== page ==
With each passing day, it’s becoming clear that Texas and Oklahoma are SEC bound.
It’s just a matter of when.
As the eight remaining Big 12 teams fight for a spot in a power conference, whether it’s a revamped Big 12 or leaving for an existing conference, one team might have a tougher climb than its peers.
TCU snuck into the Power 5 during the last round of conference realignment. The Horned Frogs nearly became a Big East member in 2012 but fled before it was official. TCU paid a $5 million exit fee and joined the conference it could have been in since 1996.
When the Big Eight became the Big 12, the Southwest Conference was falling apart and TCU, along with other Texas schools, needed a new home. Texas politicians made sure Texas, Texas A&M, Texas Tech, and Baylor filled out the Big 12. TCU landed in the WAC and then had stints in C-USA and the Mountain West.
The Horned Frogs made the best of the situation and gained national attention by winning seven total conference titles and the 2011 Rose Bowl over Wisconsin; at least as much attention as a private, mid-major school could garner. Eventually the Big 12 came calling after Missouri, Colorado, Texas A&M and Nebraska departed.
Impressive Big 12 Tenure
The Horned Frogs have left a significant mark on the Big 12 in just nine years. Many teams, including football, baseball, soccer, and men’s tennis, have won conference championships and are competitive at the national level.
As a result, TCU’s brand has grown. Being in the coveted Texas recruiting ground and a top media market also helps. Those traits might save the Horned Frogs in this realignment wave. Baylor has a similar private, Christian school profile without the media market. The Bears can boast longevity at the power conference level, although recent off-field issues do hang in the air.
Time will tell which factors matter more.
Where to for TCU?
No other Big 12 school has officially received an invitation from another conference, but programs like Oklahoma State, Kansas, Iowa State, and West Virginia have gotten targeted interest from one or more conferences. Baylor, Texas Tech, Kansas State, and TCU have talked mainly with the Pac-12, a conference that does not have immediate expansion plans.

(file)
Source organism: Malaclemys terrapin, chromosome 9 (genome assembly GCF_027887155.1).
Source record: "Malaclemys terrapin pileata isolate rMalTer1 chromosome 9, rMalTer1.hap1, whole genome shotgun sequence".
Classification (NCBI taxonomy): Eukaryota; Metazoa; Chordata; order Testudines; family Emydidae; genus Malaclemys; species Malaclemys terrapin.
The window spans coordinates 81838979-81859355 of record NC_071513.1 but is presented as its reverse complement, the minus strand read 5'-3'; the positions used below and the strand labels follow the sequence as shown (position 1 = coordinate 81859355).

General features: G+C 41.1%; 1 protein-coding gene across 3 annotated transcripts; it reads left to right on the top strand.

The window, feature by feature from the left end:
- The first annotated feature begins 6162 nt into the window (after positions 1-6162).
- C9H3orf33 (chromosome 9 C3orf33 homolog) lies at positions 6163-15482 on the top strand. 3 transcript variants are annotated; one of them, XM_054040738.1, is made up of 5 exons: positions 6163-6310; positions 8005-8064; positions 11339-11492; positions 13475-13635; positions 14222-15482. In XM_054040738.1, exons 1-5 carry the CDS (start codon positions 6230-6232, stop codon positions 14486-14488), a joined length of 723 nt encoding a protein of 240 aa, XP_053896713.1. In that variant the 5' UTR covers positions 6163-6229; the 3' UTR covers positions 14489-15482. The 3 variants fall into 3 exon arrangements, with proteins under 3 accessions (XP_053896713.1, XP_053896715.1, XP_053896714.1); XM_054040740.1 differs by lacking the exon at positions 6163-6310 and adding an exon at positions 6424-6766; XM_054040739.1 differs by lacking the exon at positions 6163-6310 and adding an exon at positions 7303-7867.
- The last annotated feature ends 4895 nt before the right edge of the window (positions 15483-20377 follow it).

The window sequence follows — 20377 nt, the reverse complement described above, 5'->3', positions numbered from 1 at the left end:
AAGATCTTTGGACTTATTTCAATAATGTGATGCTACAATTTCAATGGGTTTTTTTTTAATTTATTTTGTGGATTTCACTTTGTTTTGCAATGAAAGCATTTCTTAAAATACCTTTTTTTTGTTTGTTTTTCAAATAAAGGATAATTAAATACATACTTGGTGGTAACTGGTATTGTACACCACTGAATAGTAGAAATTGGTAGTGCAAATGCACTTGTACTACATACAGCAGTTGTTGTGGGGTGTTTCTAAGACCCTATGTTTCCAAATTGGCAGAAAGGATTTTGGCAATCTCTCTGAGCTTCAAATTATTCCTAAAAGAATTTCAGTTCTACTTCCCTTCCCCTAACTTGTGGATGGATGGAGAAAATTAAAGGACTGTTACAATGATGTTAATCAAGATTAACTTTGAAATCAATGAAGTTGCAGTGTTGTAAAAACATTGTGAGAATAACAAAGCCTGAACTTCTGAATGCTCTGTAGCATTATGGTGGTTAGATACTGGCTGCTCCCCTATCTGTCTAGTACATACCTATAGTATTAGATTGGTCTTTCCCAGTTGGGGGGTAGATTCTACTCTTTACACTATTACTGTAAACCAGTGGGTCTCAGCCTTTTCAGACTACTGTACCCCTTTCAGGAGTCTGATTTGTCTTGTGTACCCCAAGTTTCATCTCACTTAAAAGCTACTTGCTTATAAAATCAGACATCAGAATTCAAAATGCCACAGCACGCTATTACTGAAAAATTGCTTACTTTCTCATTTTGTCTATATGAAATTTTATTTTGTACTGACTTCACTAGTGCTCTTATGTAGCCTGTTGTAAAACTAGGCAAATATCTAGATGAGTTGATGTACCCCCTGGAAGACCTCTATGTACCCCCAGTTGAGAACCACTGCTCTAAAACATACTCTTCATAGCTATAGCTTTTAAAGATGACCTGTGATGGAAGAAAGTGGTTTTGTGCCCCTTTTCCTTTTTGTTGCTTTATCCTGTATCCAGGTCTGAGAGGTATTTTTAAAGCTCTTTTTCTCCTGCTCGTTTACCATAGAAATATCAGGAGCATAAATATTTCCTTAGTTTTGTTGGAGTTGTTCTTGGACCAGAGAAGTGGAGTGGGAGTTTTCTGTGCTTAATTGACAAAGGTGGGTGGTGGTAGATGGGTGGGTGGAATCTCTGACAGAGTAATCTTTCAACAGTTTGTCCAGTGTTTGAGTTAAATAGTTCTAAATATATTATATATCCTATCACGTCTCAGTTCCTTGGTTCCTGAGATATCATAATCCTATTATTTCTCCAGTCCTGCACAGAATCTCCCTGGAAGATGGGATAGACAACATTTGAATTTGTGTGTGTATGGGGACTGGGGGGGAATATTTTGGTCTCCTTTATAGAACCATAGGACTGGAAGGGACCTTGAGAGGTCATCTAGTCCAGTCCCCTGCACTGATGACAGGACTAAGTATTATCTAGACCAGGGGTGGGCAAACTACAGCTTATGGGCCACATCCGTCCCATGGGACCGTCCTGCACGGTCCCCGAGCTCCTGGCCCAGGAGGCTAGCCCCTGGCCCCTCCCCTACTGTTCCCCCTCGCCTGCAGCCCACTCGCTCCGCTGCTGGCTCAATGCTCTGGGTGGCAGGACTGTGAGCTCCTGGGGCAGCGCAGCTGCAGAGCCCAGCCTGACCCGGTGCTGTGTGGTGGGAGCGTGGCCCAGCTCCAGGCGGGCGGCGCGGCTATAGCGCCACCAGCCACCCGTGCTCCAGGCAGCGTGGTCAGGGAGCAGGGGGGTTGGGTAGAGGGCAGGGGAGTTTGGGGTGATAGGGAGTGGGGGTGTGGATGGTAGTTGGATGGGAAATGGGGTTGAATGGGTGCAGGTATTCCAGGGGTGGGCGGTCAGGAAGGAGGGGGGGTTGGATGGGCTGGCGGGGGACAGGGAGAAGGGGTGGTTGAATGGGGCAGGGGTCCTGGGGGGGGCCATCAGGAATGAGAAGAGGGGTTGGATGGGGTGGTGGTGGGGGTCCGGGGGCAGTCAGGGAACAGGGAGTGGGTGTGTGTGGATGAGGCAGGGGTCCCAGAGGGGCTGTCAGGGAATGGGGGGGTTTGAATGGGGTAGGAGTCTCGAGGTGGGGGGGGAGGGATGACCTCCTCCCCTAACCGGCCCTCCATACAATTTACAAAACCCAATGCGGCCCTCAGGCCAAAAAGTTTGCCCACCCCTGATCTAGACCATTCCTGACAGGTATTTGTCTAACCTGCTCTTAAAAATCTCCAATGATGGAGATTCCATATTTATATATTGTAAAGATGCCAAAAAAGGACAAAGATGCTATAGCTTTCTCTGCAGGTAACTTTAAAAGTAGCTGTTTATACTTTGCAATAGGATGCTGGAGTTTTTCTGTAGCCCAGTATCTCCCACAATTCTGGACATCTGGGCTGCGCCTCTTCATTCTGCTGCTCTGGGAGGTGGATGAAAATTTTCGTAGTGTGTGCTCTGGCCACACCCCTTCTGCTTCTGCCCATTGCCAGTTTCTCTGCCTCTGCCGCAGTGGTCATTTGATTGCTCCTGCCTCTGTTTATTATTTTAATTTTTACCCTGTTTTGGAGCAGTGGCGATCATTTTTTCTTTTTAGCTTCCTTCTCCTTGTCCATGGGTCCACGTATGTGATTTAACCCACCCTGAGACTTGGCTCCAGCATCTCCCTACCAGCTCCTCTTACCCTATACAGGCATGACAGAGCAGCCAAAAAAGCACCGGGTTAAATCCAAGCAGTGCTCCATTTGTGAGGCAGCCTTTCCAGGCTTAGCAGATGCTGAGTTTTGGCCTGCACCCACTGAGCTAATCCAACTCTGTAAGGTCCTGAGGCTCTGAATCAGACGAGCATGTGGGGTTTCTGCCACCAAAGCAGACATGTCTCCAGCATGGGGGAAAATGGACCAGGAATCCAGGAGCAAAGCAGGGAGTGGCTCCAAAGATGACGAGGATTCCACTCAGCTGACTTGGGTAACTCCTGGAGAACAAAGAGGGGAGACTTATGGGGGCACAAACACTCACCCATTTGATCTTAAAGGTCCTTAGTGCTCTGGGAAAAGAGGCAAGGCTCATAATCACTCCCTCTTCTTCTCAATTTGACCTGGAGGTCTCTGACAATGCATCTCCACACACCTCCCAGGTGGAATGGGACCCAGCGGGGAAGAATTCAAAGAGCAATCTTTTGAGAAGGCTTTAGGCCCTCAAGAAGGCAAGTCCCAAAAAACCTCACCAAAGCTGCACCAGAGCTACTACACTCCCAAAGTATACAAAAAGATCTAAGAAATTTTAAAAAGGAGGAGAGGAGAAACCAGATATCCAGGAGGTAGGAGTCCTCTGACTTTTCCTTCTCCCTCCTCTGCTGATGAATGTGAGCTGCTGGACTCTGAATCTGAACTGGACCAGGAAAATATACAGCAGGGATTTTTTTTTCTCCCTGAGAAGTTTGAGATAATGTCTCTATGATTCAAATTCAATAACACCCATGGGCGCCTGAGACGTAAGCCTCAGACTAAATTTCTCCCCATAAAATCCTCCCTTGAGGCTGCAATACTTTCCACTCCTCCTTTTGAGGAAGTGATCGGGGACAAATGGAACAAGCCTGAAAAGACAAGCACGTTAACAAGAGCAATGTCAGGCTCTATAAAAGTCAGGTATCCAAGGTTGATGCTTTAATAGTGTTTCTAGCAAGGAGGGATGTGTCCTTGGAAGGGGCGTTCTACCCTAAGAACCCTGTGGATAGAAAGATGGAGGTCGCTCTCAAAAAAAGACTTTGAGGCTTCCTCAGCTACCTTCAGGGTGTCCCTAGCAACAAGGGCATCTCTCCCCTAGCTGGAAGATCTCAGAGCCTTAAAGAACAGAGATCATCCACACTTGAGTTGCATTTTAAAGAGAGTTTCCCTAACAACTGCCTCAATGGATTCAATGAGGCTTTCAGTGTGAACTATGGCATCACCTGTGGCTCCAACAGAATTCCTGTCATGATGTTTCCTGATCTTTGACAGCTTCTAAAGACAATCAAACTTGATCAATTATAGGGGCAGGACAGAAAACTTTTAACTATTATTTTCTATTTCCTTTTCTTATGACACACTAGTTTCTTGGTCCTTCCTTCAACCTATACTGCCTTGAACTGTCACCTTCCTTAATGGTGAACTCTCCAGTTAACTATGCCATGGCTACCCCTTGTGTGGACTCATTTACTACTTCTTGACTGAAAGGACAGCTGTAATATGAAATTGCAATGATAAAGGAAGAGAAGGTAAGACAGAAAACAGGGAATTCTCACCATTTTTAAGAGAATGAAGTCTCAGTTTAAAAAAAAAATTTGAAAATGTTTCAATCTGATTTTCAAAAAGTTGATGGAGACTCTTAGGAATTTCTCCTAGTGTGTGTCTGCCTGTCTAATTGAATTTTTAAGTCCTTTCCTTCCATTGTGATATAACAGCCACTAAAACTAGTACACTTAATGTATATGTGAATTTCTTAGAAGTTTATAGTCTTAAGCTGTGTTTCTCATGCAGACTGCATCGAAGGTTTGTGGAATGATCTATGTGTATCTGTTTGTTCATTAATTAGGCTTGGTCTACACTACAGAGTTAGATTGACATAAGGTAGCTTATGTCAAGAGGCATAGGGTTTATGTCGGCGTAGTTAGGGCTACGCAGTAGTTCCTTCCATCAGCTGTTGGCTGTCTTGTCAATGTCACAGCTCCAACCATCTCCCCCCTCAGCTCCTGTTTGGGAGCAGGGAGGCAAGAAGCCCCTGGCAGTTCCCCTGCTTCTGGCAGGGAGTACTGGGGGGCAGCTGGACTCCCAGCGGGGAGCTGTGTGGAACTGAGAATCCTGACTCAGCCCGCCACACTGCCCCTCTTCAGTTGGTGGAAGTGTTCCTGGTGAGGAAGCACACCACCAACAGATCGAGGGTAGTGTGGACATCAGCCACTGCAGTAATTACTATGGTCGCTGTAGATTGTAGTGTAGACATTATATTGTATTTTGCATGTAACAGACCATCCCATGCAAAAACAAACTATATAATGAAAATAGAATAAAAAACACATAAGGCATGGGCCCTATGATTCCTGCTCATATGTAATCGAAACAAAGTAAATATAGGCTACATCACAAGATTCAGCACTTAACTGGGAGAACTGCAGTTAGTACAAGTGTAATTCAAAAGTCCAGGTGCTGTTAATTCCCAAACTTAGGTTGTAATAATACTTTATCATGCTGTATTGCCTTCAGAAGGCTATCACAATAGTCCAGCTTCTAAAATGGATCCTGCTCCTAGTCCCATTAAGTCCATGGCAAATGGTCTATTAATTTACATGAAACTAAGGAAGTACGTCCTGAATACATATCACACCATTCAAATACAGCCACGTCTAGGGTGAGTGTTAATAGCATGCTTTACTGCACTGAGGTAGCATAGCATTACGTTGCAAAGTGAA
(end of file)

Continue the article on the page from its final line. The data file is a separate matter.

The Pac-12 has also been hesitant about accepting religious institutions in the past, which could hurt Baylor and TCU.
Joining the Pac-12 conference makes the most sense for the Horned Frogs based on geography and connections with west coast teams from Mountain West days. Time zone changes and playing night games for television purposes is not ideal for coaches and student-athletes, but better choices may not exist.
Going back to a conference like the Mountain West or AAC might surface as an option. If it does, TCU must quickly find an alternative. Try convincing fans, donors, coaches, student-athletes, and administration that a $30 million drop in conference payout money is worth the move.
That won’t work.
In theory, the Pac-12, ACC, and Big 10 have eight spots which the Big 12 could fill and create four 16-team super-leagues. The Pac-12 needs four teams, the ACC could grab two and the Big 10 would need two as well.
This assumes all four conferences want 16 teams, each Big 12 team fits certain criteria laid out by other conferences, and all the other Power 5 teams stay put.
Also, the group of 5 teams that have been knocking on the door for years – Cincinnati, Houston, BYU, UCF, and Boise State for example – will not just sit by and do nothing. This is a chance to copy TCU and reach the power conference level amidst chaos.
Notre Dame could be another wildcard, but it will likely remain independent. Their current television deal and the potential new playoff set up provide little incentive to join a conference for football.
The schools left in the Big 12 have entered survival mode, both as a group and individually. Money, politics, television deals, and name recognition can easily shift potential plans. Those factors have helped and hurt TCU during previous conference realignments and can do the same thing now.
The Horned Frogs are in better position than 1996 or 2012. Still, TCU needs a selfish and aggressive approach to keep a spot in the power conference world.